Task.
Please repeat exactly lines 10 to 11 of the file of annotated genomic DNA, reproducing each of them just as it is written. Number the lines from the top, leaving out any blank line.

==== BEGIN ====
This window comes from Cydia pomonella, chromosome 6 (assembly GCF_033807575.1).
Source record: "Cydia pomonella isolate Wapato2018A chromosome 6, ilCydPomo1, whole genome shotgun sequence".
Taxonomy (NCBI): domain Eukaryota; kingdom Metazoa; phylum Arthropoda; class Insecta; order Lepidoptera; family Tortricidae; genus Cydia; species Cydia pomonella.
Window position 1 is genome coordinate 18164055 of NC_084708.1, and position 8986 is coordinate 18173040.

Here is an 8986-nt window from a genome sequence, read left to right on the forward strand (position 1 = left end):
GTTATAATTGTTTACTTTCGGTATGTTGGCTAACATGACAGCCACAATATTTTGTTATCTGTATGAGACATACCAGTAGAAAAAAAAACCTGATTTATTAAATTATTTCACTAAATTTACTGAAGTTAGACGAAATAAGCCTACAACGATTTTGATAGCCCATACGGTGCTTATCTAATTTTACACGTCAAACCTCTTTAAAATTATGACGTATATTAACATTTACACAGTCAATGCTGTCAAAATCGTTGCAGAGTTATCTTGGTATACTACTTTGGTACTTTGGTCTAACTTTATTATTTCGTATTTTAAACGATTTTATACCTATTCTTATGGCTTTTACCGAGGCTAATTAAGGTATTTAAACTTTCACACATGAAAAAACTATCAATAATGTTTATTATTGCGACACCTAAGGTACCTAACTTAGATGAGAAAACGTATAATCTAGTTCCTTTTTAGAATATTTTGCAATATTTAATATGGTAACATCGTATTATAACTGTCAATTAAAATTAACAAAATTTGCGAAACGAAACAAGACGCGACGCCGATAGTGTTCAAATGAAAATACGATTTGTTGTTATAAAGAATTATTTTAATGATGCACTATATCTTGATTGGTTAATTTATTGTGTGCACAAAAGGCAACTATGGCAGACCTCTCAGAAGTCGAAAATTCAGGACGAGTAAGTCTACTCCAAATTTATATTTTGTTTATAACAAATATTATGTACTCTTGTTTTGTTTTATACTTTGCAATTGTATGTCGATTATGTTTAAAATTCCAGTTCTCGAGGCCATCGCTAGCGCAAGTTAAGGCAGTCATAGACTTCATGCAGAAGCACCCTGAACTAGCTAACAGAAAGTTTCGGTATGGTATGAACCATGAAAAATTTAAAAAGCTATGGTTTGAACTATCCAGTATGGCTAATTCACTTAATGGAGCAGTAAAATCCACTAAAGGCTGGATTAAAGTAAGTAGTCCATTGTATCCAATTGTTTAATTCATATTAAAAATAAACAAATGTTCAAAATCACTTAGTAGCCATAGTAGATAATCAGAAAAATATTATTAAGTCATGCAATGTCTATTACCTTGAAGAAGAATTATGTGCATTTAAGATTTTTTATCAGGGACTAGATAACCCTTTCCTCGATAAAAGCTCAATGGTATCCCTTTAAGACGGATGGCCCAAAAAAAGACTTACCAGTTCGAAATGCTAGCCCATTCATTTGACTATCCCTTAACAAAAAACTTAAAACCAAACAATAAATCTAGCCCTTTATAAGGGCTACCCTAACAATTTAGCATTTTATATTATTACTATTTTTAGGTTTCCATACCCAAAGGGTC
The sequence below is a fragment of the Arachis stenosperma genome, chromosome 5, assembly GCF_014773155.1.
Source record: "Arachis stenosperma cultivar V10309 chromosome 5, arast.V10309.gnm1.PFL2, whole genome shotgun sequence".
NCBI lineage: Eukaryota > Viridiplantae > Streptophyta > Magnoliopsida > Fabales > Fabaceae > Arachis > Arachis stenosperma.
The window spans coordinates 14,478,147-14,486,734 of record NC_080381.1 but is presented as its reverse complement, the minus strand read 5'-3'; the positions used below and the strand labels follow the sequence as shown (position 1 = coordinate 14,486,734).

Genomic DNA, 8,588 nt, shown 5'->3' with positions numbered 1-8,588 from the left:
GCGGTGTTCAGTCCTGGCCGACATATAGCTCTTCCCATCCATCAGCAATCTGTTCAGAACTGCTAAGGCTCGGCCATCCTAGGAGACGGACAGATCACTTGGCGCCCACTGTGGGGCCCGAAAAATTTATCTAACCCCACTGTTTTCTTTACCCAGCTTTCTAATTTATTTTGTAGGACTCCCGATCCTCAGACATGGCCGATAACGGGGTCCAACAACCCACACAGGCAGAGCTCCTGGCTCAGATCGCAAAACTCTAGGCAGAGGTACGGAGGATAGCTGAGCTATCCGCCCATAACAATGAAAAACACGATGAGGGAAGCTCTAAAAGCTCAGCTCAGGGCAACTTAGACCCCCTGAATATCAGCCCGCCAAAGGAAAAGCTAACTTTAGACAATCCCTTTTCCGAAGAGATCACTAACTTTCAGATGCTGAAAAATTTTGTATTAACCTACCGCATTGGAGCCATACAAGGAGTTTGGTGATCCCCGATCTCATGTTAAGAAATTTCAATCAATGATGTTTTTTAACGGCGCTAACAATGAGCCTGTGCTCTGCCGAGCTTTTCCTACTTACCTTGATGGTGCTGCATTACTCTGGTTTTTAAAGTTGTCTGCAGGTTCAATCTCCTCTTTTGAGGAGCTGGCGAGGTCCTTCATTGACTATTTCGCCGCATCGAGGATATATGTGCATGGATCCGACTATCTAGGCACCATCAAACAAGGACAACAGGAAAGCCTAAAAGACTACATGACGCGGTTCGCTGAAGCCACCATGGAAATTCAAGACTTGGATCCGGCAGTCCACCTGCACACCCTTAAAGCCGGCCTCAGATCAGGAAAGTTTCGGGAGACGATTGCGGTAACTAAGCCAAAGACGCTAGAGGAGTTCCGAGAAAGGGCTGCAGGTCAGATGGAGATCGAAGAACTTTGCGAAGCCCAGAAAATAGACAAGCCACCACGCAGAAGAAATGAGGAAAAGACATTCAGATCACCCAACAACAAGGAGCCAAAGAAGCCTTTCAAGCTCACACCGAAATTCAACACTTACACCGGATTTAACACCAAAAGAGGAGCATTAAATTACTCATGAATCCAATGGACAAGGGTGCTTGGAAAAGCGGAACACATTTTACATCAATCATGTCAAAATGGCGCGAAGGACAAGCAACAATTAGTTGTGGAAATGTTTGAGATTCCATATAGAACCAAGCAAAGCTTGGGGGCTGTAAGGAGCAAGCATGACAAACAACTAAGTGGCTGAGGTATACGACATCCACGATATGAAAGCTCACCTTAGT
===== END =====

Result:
The window spans coordinates 14,478,147-14,486,734 of record NC_080381.1 but is presented as its reverse complement, the minus strand read 5'-3'; the positions used below and the strand labels follow the sequence as shown (position 1 = coordinate 14,486,734).

Genomic DNA, 8,588 nt, shown 5'->3' with positions numbered 1-8,588 from the left: